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Elizabeth Sandifer

Elizabeth Sandifer created Eruditorum Press. She’s not really sure why she did that, and she apologizes for the inconvenience. She currently writes Last War in Albion, a history of the magical war between Alan Moore and Grant Morrison. She used to write TARDIS Eruditorum, a history of Britain told through the lens of a ropey sci-fi series. She also wrote Neoreaction a Basilisk, writes comics these days, and has ADHD so will probably just randomly write some other shit sooner or later. Support Elizabeth on Patreon.


  1. Nyq Only
    September 20, 2013 @ 12:21 am

    //Moffat keeps each episode moving, but the series as a whole goes out with a bit of a whimper when it started with a bang.//

    Yes – good but not great.

    //Beyond that, the puzzle box doesn’t come close to hanging together.//

    Watched Silence in the Library/Forest of the Dead again this afternoon – for the first time after Matt Smith became the doctor. He makes some very clever puzzle boxes.


  2. BerserkRL
    September 20, 2013 @ 7:25 am

    Yeah, this is one where the plot holes become more and more enormous with each episode. But the writing is still sparkling and the lead actor brilliant.

    Plus it has a version of Torchwood.


  3. Adam Riggio
    September 20, 2013 @ 7:43 am

    A version of Torchwood staffed by almost-Doctor Paterson Joseph and run by Wedge Antilles! I mean, acclaimed and versatile British character actor Denis Lawson.

    The first time I watched this, I had the benefit of once-a-week episodes (thanks to Canadian cable network Showcase's addiction to UK imports as pretty much the only things on that network people watch). I didn't really notice that many plotholes at all, as I was too mesmerized by the actors. Also, it strikes me as another one of those stories where the emotional and character narratives were more important than the straight plot or causal narratives. In other words, the technical details of Jackman/Hyde's condition and how it's related to his family are less important than the emotional narrative of Jackman and Claire, and the reiterative multi-generational nature of their relationship.

    I find this quite similar to Moffat's version of Doctor Who logic.


  4. Ross
    September 20, 2013 @ 7:54 am

    When Lawson joined the cast of New Tricks, I spent two episodes squinting and saying "Where do I know that guy from?"

    I still don't know the answer, since there's no way I was actually recognizing him from a minor role in a 35 year old movie I don't even like all that much, and in which he's wearing a helmet and visor almost the entire time he's on screen.

    (This was of course the second time I had this experience with New Tricks, since Alun Armstrong is also in it)


  5. Andre Salles
    September 20, 2013 @ 11:01 am

    Reading this, a question occurred to me. I know you don't plan to move past the Smith years, but are you planning to reference Capaldi as the Doctor at all (in the write-ups on The Fires of Pompeii or Children of Earth, for instance)? And if so, will you be doing a Pop Between Realities on The Thick of It? I would be interested to read that.


  6. Elizabeth Sandifer
    September 20, 2013 @ 11:14 am

    I was actually always planning a Pop Between Realities on The Thick of It to go with Children of Earth.

    I will surely make mention of Capaldi, though it might not be much more than a throwaway joke, as there's not exactly going to be a lot to say when we get to Fires of Pompeii – I mean, not a frame of him as the Doctor will have aired.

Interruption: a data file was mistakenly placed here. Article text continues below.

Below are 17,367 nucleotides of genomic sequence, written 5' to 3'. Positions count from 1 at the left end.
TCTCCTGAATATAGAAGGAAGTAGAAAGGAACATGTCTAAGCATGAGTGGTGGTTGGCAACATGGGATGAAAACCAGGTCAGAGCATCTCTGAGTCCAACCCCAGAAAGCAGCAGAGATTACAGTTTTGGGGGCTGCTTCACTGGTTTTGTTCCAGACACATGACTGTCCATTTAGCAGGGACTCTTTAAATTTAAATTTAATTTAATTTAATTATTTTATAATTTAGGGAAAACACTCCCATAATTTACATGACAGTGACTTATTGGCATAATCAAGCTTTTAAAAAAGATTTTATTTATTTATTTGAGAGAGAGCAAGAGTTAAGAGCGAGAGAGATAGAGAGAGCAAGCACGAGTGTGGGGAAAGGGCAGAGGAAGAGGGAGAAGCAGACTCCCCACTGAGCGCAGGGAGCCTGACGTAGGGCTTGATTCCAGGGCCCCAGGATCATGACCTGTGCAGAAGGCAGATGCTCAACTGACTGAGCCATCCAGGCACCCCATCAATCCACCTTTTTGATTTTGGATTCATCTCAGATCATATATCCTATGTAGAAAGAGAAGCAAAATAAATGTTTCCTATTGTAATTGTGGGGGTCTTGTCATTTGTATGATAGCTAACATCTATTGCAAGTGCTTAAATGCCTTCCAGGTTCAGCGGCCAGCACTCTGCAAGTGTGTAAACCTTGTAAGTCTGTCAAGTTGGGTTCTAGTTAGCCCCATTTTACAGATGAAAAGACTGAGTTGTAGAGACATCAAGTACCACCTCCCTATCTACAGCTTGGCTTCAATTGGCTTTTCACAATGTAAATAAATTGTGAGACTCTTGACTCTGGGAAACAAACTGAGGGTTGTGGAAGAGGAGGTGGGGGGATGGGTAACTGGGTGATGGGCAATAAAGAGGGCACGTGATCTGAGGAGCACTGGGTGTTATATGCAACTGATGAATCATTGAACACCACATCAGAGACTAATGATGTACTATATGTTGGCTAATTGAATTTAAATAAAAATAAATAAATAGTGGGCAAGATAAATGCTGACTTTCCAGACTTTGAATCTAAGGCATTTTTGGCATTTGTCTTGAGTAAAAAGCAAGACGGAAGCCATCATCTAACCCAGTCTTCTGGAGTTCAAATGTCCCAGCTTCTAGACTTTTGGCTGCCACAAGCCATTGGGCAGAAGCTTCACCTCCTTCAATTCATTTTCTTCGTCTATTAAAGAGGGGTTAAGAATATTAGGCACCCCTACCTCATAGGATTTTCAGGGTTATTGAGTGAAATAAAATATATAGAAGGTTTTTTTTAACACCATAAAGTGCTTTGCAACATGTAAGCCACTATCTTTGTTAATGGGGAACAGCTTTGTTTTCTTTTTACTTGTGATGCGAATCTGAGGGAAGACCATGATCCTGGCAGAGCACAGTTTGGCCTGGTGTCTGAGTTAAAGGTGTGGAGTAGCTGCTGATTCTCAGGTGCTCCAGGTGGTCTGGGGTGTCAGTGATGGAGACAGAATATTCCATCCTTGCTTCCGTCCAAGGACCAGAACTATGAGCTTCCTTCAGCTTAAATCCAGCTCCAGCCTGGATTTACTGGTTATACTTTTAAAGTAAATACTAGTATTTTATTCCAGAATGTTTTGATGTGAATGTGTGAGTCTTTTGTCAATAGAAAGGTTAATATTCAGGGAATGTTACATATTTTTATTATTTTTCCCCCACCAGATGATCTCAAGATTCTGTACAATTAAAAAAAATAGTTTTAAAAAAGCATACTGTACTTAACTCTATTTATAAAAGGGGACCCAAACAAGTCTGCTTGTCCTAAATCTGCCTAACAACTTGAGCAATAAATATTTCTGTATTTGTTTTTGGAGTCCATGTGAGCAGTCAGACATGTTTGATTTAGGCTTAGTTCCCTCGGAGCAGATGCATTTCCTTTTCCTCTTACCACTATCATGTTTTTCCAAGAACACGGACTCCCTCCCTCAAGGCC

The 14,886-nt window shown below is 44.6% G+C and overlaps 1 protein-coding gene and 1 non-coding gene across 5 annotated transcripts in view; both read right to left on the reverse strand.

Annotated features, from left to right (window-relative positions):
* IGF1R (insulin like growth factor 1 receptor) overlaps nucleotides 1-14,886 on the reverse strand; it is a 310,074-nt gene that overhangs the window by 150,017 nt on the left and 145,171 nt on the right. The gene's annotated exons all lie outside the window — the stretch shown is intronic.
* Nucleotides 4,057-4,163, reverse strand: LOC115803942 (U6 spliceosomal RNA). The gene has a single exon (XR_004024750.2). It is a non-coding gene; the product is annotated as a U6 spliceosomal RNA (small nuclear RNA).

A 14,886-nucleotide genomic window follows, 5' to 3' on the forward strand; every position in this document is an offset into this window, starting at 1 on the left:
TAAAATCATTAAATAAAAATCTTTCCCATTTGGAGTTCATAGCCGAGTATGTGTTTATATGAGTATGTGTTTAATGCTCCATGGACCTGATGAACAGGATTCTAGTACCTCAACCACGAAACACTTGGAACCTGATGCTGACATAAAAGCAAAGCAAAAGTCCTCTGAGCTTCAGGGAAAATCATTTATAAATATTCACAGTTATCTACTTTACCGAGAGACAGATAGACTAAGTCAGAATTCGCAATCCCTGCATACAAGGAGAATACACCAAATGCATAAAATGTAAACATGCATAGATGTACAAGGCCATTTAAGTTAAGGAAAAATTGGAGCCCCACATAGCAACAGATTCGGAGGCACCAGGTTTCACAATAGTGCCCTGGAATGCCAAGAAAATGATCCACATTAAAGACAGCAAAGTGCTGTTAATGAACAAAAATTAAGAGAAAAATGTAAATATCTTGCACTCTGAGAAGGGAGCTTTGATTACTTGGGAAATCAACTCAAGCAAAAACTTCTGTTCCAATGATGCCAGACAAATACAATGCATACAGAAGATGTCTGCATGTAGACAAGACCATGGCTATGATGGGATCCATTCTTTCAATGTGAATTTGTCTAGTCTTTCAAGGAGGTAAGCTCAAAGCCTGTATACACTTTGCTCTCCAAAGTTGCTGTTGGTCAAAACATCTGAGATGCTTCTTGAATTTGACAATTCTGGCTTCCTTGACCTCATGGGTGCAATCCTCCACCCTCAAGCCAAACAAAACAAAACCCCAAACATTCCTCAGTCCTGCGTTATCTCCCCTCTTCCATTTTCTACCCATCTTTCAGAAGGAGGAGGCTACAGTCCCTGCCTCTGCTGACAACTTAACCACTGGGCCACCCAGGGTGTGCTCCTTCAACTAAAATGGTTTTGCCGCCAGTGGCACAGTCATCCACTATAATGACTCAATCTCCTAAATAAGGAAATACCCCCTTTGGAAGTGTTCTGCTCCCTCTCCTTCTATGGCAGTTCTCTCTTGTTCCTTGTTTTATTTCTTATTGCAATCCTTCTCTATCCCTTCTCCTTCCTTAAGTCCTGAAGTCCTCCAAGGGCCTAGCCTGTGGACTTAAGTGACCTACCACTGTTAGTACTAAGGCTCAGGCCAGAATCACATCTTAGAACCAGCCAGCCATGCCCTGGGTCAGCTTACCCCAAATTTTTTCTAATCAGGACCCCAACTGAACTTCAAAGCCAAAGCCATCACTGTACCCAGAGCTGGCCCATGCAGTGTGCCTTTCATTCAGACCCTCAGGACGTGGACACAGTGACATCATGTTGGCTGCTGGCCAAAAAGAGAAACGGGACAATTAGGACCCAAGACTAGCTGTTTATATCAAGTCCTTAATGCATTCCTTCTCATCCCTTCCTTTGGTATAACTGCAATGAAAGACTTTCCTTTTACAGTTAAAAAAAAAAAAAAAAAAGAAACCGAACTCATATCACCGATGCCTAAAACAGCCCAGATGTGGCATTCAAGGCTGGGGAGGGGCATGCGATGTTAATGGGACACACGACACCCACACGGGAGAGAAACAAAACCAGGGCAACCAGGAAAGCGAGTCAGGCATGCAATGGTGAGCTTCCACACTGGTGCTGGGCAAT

7. Anton B
    September 20, 2013 @ 12:22 pm

    I came late to Jekyll, catching up on DVD after Moffat was announced as Doctor Who Show runner but before he'd cast Matt Smith. I loved it and was particularly impressed by James Nesbitt. I was convinced Moffatt would bring Nesbitt with him and cast him as a kind of charmingly dark Doctor who could turn unexpectedly nasty if pushed by a pathetic monster or two. I'm wondering now if that's where he'll go with writing Capaldi's Twelfth Doctor?


  8. Matthew Blanchette
    September 20, 2013 @ 4:36 pm

    …is it just me, or does Nesbitt look disturbingly like Moffat in that picture? :-S


  9. jane
    September 20, 2013 @ 6:55 pm

    It's you. Moffat's face is much more short, squat, and mashed in, a bell pepper to Nesbitt's yam.


  10. Matthew Blanchette
    September 20, 2013 @ 7:59 pm

    But the hair. It's so CURLY…


  11. Monicker
    September 21, 2013 @ 12:29 am

    He did have a larger role in Return of the Jedi, and in Local Hero. Or maybe you were a watcher of sitcom Kit Curran in the early 80s, of which he played the title part. Other appearances include Sensitive Skin, Candy Cabs and the 2005 Bleak House.


  12. Rob Shearman
    September 21, 2013 @ 6:05 am

    No, I see the similarity too! Appropriately enough, I think – I don't believe there has ever been a character Steven has written that is closer to his own persona than that of Jekyll.


  13. Rob Shearman
    September 21, 2013 @ 6:06 am

    Oops – to make clear, this was a response to Matthew.


  14. Nicholas Tosoni
    September 21, 2013 @ 6:38 am

    That's probably the face he makes as he goes to write the impending deaths of beloved characters.


  15. Matthew Blanchette
    September 21, 2013 @ 7:13 am

    Oh my god, I got a reply from ROB SHEARMAN!!! You've made my week! 😀


  16. Eric Gimlin
    November 30, 2013 @ 5:03 pm

    Hindsight is always 20/20, isn't it? I've been rereading the blog from the Wilderness Years on the past couple weeks, and this pulled an LOL from me.


  17. Elizabeth Sandifer
    November 30, 2013 @ 5:20 pm

    Well I was only off by one!


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